In a town where drivers are scared to death of changing lanes and can't figure out the intricacies of a roundabout, we really did not need this "help" from the traffic engineering department.

I've noticed in a few places in Sioux Falls that turning lanes have had one or two options to them. The one pictured above is at the northbound off-ramp of I-229 at Cliff Avenue. The left lane, as it always has, is for those wishing to turn left at the intersection. But the right lane has had new magical powers added to it that allow you to either go right or left!

I took this picture on Monday at around 4:00 pm. I want to turn right on the red light but I can't because the Toyota in front of me wants to go left from the right lane. There was little traffic approaching from the left and a right turn could have been safely performed. I and at least three of the vehicles stacked up behind me all had their right turn signals on. But Toyota wants to go left from the right lane even though there are only two vehicles in line to go left while half a dozen want to go right.

It's a little thing, but it's maddening.

It was bad enough when turning right here would get clogged by a right turner who refused to make the turn until they could improperly turn right into the farthest lane from them instead of the nearest lane. Now this 3-way option lane has added another hairball to the drain.

I don't doubt that when the traffic nerds do a statistical analysis they can show that more traffic can flow once the light turns green. That it increases flow. In a logical planning sense, I agree with it as a good idea. But since this lane was changed I have sat at the red longer than in the past.

Another turn lane that was changed was nearby on 49th Street at Cliff Avenue. The left turn lane was changed to a right or left lane. Seems like a good idea, right? Since it is a three-way intersection, as 49th dead ends at Cliff, more cars can get closer to the front of the line. But, according to my wife who hits that intersection every day at around 7:30 AM, no one uses it. Almost all of the traffic is going right (north). Because I-229 and Cliff is a dumpster fire of an intersection, and because Sioux Falls drivers don't want to change lanes ever, most want to be in the right lane so that they can bypass the insanity of trying to go left to I-229 or 41st Street.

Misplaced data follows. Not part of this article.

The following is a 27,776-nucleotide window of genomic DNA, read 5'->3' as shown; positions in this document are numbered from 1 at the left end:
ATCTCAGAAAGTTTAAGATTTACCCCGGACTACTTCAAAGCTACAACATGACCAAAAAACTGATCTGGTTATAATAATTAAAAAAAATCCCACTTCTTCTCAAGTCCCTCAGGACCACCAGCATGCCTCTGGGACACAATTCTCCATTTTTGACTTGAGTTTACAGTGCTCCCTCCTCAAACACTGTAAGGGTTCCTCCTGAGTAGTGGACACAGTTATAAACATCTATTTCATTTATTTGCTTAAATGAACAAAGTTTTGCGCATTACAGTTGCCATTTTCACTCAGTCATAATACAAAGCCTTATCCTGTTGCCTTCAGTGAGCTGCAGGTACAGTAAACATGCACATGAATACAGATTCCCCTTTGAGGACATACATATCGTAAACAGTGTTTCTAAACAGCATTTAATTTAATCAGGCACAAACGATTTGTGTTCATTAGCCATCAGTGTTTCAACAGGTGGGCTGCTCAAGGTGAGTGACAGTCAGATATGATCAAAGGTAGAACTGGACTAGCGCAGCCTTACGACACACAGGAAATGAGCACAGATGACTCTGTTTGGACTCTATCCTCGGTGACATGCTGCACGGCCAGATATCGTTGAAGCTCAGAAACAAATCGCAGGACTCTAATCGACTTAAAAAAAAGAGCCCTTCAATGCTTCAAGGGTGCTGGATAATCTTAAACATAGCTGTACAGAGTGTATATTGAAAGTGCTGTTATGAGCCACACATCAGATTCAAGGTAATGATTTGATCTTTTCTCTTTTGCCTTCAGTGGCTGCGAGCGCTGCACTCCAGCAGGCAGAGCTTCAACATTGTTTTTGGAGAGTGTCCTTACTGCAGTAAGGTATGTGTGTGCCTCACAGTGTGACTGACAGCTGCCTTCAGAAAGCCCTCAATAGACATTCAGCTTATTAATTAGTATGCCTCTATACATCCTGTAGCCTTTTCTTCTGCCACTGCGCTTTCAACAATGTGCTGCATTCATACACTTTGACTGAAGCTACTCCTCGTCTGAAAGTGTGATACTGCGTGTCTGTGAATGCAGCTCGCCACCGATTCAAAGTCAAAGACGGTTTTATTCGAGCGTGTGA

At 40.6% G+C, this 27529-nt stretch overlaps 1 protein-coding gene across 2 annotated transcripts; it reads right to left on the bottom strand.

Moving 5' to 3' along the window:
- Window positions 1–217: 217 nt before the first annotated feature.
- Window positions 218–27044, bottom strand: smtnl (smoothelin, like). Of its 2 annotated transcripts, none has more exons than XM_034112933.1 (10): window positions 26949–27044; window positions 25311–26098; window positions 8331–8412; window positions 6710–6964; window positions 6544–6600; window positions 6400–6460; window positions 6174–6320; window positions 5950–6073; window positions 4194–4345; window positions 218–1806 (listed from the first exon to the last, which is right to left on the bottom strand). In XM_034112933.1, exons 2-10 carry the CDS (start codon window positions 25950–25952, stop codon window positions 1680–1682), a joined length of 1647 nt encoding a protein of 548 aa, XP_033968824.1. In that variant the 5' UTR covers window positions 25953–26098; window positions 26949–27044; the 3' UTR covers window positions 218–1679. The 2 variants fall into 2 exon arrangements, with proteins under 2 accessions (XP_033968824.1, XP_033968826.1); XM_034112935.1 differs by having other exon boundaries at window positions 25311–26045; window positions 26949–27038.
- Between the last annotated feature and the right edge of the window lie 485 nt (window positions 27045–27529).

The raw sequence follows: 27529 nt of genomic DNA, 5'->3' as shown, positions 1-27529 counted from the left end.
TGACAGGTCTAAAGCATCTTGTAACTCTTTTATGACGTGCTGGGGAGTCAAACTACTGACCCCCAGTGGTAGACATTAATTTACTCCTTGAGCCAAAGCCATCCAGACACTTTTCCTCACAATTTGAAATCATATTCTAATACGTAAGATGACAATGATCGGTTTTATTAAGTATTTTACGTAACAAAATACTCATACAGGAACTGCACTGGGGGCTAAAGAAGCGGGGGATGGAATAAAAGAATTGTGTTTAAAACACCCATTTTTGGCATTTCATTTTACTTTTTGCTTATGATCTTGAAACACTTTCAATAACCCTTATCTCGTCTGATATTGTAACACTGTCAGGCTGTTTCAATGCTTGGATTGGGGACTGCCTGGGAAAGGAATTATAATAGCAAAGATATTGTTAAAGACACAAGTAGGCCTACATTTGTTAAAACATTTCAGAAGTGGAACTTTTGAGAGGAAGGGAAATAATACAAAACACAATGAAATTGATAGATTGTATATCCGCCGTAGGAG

Also, the right turn green arrow that was finally added to  49th and Cliff a couple of years ago was deactivated and signs added that only the right lane can go right on red. No worries on that, there's isn't anyone in the left lane wanting to go right anyway.

As I complain about these changed lanes I don't blame the city. These things should help. They don't because Sioux Falls drivers are selfish. Most don't want to work with their neighbors in traffic. They want to defeat those around them in traffic. Most people I talk to hate it when someone changes lanes in front of them before a lane ends in construction. When I ask why they always say the same thing:

"You should have got over sooner!"

"What difference does it make?" I'll ask. "Does it cost you any time getting to where you're going? Does it cost you money or a trophy?"

No one ever has a good answer for that.

Back to the Toyota ahead of me. Traffic wasn't heavy and I wasn't in a hurry. That isn't why it bothered me. I was irritated because I know that they probably wanted to turn right somewhere down the road and they don't want to go through the strain of turning on a blinker, turning their head to check a blind spot, and change lanes.

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